Course type: Online; Self-Paced
Duration: Available for 2 months
Time required: Up to 1 hour per module
Target Audience: Paramedics
Specialty: General and Universal Medical Care
Language: English and Portuguese
About the Paramedics: General and Universal Medical Care Course
Simulation through virtual patients allows professionals to practice in highly realistic scenarios that support advanced skills acquisition and knowledge retention.
Paramedics are health care professionals with the knowledge to respond to, assess, and examine emergent, urgent, and non-emergent medical care situations. Their training enables them to determine a patient’s physiological, psychological, and psychosocial needs to provide complex immediate care to a patient and, if necessary, refer him to a higher level of care.
Paramedic: General and Universal Medical Care Course uses virtual patients to provide specific training in solving complete and complex scenarios with virtual patients.
This course utilizes Body Interact’s advanced medical simulation technology and is based on the following guidelines:
- Cunningham C, Richard K. National Model EMS Clinical Guidelines. National Association of State EMS Officials. 2019; Version 2.2: 10.
- National Association of State EMS Officials. National EMS Scope of Practice Model.2019; DOT HS 812 666.
Recommended for Paramedics
- 5 Modules
The course consists of 5 modules with virtual patient cases, with a intermediate level of complexity.
- Online, Self-paced
You have up to 2 months to complete the 5 modules at your own pace.
- Certificate of Completion
After completing the course, you will be given a Certificate of Completion that you have participated in a continuing education (CE) program accredited by the Commission on Accreditation for Pre-Hospital Continuing Education (CAPCE).
What you will learn:
This course aims to further develop competencies in the assessment and treatment for any patient based on specific National Model EMS Clinical Guidelines.
Paramedics will be able to do the following upon completion:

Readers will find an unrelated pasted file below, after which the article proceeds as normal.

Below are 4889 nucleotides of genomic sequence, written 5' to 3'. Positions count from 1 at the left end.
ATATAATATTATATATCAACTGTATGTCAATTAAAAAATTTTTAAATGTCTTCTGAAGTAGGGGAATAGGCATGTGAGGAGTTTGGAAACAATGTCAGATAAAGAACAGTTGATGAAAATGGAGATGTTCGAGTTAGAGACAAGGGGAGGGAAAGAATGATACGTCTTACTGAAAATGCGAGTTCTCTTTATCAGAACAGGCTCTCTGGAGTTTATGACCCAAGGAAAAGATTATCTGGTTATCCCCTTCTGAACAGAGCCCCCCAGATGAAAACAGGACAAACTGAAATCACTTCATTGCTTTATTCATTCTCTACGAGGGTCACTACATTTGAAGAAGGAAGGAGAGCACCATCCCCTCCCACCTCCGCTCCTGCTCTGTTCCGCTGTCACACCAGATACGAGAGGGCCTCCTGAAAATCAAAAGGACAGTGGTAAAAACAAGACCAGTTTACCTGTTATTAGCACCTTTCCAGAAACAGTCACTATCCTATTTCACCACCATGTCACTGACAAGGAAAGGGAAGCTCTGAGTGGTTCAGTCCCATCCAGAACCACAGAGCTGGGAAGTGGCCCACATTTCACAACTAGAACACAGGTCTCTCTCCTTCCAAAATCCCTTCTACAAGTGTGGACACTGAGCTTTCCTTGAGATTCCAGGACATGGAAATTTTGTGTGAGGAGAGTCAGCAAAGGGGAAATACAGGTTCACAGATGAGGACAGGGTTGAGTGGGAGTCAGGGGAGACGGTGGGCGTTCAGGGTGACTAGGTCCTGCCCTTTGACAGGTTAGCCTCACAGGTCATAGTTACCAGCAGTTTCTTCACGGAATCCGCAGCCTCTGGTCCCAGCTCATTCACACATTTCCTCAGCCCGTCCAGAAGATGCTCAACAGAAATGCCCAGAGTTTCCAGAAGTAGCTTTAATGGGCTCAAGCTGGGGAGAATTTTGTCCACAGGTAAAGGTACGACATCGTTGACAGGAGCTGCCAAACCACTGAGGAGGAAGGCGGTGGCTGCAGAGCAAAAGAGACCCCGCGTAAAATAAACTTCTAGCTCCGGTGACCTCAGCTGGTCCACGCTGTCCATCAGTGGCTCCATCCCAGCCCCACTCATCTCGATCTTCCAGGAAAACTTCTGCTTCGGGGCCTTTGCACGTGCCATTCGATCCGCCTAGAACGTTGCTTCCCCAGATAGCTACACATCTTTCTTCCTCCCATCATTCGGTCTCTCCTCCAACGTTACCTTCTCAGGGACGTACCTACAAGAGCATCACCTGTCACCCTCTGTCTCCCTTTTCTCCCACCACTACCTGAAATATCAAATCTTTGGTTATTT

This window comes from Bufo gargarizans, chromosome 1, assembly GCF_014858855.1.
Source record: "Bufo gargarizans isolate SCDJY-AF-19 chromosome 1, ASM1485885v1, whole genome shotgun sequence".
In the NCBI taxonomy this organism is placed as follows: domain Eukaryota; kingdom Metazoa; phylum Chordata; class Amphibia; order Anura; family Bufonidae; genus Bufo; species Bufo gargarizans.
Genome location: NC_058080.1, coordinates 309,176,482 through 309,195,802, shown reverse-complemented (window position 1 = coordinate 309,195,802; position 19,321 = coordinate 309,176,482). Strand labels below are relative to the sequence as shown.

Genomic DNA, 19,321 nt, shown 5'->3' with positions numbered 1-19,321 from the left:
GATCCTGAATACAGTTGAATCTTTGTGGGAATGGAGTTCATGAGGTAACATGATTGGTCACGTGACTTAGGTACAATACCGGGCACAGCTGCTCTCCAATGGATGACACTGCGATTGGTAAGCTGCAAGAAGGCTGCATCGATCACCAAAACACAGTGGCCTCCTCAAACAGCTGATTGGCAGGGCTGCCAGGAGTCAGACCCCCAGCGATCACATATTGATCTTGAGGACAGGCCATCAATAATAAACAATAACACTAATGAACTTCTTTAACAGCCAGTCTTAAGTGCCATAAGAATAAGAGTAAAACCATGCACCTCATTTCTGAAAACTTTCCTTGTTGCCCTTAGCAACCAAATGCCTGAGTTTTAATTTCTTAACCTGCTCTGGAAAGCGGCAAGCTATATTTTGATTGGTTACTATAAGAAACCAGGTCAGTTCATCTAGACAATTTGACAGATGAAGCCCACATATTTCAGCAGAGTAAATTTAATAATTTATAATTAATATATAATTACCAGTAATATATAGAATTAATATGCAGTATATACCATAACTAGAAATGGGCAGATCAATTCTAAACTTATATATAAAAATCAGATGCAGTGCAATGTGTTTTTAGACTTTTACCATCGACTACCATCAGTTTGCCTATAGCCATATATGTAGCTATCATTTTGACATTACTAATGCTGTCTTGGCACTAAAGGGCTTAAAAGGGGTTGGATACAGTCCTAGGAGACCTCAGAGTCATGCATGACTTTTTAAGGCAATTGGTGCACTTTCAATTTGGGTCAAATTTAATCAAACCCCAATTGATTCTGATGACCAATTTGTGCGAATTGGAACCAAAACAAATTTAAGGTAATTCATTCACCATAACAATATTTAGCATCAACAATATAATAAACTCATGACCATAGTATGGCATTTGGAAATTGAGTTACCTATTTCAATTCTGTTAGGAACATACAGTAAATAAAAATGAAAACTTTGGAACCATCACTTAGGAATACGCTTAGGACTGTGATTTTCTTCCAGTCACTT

- Assess the security of care;
- Develop skills in understanding a patient’s clinical history applying SAMPLE;
- Assess pain with OPQRST;
- Assess and performed advanced prehospital interventions;
- Provide adequate treatment according to signs and symptoms;
- Perform interventions with basic and advanced equipment typically found on an ambulance, including diagnostic equipment;
- Provide specialized care during transport.
Body Interact has developed this course based on the National Model EMS Clinical Guidelines, utilizing advanced medical simulation technology with virtual patients
Context: The evaluation of the patient must be completed with interventions appropriate to their condition. The patient’s condition and interventions performed must be communicated as soon as possible to prepare the hospital that will receive the patient.
Virtual Scenario: Antoinette is retired and decides to take a cruise around the world. Upon her return, she complains of general pain, fever, tiredness, and nausea.
Context: A person with respiratory difficulty usually shows signs of respiratory effort and dyspnoea. With the onset of lung injury, patients initially note dyspnea with exertion. Also presents a rapid progress towards severe dyspnea at rest, tachypnea, anxiety, agitation, and the need for increasingly high concentrations of inspired oxygen.
Virtual Scenario: Alice lives alone but a few days ago she went to the nursing home to see her boyfriend. After that she has generalized pain and she can barely move.
Context: The body regulates and uses glucose as fuel. This balance can be dysregulated and a deficit or excessive increase of glucose in the blood can occur. High levels can lead to disorders of the circulatory, nervous, and immune systems.
Virtual Scenario: Andre Male is a former drug user who lives on the street. He called for an ambulance complaining of feeling jittery and not being able to stop urinating.
Context: A seizure is a sudden, uncontrolled electrical disturbance in the brain. This clinical condition can cause changes in a patient’s behavior, movement, or even changes in the patient’s state of consciousness. When there is a recurrent presence of seizures, namely two or more, this condition is defined as epilepsy.
Virtual Scenario: Joanna is known to have epilepsy and was found by her mother having a tonic-clonic seizure in the living room. Her mother called an ambulance after the second time it happened since she was not recovering from the seizure like she normally does.
Context: Chronic pain patients have learned to adapt to the pain and it may not seem uncomfortable, although it is present. However, patients can experience acute pain attacks in extreme conditions.
Virtual Scenario: David went to see a football game and complained that he’s not feeling well and has a lot of generalized pain. He left the game and called an ambulance.